Saturday, June 27, 2020

Nationalism Plays Very Different Role in Totalitarian Countries than in Open Societies, Shusharin Says

Paul Goble

            Staunton, June 24 – Nationalism in open societies typically serves as a reinforcing link between the population and its rulers, Dmitry Shusharin says; but in totalitarian regimes, it more commonly serves as “an instrument of alienation of the individual from humanity,” thus making him or her more subject to control by the powers that be.

            That distinction is especially important to remember as one watches the evolution of Russian nationalism as Vladimir Putin seeks to move Russia ever more completely from the incompletely open society it was becoming after perestroika to a neo-totalitarianism political system.

            The Russian publicist developed this idea in a book, Russian Totalitarianism. A New Edition several years ago, and today, Novyye izvestiya has published a key except from it on exactly this point (

            “The Russian ruling elite,” Shusharin says, “regardless of what it was called always was concerned not to allow the formation of a civic Russian nation” of the kind that became the basis for the rise of modern nation states elsewhere. “This has been a constant of Russian politics and Russian history, regardless of the ideological form of the powers that be.”

            Russian autocracy and then Russian totalitarianism were thus varieties of a common form of ethnic statehood of the Russians which viewed all others as alien and a threat. That led those regimes to work to “stop ethnogenesis on the entire territory of the empire.” The supposedly internationalist Soviet system simply used different means to the same end, he argues.

            The Russian ruler in these systems is “not simply the father of the people: he is part of the personality of each representative of the people, a tribal head, an inevitably sacred figure who requires not only physical but also spiritual defense,” Shusharin says. No people under him is so closely connected with this idea than the ethnic Russians. The others are viewed with suspicion.

            One manifestation of this are the periodic attempt to “declare all the population of Russia ethnic Russians” or to insist that Russians and Ukrainians are one people. Under the tsars, the notion of “the triune Russian people” consisting of Russians, Little Russians and White Russians was official policy.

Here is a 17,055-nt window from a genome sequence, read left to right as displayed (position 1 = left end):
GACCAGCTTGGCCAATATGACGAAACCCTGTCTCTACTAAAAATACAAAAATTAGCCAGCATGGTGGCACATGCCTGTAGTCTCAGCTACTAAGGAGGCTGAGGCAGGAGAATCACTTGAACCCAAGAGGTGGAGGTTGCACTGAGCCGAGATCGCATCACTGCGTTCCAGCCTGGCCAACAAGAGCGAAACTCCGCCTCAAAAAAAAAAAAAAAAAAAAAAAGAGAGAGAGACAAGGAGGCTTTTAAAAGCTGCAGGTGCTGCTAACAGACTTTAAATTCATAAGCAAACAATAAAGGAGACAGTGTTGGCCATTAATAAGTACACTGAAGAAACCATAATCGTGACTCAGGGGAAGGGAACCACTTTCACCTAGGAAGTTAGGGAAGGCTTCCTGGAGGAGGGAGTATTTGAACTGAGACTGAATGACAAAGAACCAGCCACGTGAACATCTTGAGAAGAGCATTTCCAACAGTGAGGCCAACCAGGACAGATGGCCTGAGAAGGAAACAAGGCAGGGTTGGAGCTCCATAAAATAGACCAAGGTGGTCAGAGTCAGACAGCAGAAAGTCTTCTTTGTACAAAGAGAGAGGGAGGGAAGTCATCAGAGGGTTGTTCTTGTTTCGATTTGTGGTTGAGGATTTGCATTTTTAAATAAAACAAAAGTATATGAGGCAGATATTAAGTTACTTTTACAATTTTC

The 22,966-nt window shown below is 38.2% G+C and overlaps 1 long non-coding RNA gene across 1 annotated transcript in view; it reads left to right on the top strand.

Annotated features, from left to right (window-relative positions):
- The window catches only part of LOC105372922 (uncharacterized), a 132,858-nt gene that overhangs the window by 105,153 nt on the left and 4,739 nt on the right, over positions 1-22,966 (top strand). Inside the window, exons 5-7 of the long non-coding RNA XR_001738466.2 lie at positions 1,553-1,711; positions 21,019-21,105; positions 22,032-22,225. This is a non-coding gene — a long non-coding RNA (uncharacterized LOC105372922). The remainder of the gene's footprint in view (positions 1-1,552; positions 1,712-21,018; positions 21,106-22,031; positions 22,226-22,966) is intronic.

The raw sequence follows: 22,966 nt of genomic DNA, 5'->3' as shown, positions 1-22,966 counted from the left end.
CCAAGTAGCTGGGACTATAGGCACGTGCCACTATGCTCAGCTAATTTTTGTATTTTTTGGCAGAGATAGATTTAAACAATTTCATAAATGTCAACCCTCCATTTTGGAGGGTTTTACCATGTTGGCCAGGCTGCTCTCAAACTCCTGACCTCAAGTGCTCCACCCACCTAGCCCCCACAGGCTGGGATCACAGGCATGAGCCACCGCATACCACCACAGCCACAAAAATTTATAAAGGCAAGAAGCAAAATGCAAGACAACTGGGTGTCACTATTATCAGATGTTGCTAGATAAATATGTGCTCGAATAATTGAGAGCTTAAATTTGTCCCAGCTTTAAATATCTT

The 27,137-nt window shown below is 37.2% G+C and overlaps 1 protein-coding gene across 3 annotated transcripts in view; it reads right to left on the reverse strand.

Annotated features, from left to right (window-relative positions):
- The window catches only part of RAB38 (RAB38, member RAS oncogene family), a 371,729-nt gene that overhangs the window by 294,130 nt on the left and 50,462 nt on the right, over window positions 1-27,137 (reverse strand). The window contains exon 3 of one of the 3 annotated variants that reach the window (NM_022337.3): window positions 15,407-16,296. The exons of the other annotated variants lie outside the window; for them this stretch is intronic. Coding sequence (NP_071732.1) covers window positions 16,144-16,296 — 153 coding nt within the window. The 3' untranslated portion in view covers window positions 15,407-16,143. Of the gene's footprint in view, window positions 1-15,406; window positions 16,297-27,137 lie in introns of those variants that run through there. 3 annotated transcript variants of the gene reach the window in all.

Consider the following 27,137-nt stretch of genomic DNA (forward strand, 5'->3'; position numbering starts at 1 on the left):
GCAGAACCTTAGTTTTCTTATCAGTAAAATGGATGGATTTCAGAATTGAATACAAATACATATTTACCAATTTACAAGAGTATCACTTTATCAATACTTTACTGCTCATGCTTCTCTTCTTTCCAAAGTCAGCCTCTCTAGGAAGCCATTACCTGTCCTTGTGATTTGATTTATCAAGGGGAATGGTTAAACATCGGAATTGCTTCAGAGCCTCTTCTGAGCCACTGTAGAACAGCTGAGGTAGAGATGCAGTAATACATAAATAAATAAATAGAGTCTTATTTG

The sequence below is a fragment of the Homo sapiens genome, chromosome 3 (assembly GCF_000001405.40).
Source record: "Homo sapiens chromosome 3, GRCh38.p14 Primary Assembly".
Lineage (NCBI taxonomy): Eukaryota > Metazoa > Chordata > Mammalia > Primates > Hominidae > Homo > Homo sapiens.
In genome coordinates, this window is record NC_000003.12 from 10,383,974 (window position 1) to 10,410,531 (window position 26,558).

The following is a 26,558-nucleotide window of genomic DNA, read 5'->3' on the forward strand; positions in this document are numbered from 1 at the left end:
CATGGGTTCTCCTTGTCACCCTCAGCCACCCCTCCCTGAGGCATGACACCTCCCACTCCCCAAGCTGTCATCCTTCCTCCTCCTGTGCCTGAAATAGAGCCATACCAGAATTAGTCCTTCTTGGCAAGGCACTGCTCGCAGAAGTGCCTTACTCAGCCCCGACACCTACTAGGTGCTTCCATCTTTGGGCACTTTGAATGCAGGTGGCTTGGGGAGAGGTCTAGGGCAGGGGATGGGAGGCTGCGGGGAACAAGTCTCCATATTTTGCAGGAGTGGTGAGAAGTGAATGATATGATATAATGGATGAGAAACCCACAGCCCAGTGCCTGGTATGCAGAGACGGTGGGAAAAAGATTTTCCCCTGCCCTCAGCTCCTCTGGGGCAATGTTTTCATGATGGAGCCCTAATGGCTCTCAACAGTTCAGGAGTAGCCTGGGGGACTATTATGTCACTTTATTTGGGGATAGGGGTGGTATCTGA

This idea remains in the consciousness of Russians to this day. That means in turn that efforts to oppose Russian imperialism and Russian nationalism are typically nothing more than “amusing,” because the latter share more with the former than they are usually willing to acknowledge.
            “The goal of Russian imperialism” – and that is the form of nationalism under its authoritarian and especially totalitarian regimes – “is the alienation of Russian and Russians from the rest of humanity. In essence, this is the core content of totalitarianism” and sets Russia and its form of nationalism apart from others.

            The Russian kind of nationalism does serve as a prop for the Russian state but it also leads that state to promote the idea that Russians are not one people among many but a people superior to others and to view all opponents of Russia and Russians as fascists for precisely that reason.

            That has many dangerous consequences, but it also means that the decision of the Ukrainian people to break away from this concept and not the August putsch is what put an end to the Soviet Union.  “The Russian empire began to be formed in Pereyaslavl and was born at Poltava.”

            “And Ukraine inflicted on this empire a mortal blow in 1991. Consequently,” when Russians like Vladimir Putin “talk abut this as a geopolitical catastrophe, it became clear that the war of Russia against Ukraine is something that could not be avoided.” Ukraine’s existence threatens the self-understanding of fundamentally totalitarian Russian nationalism.

No comments:

Post a Comment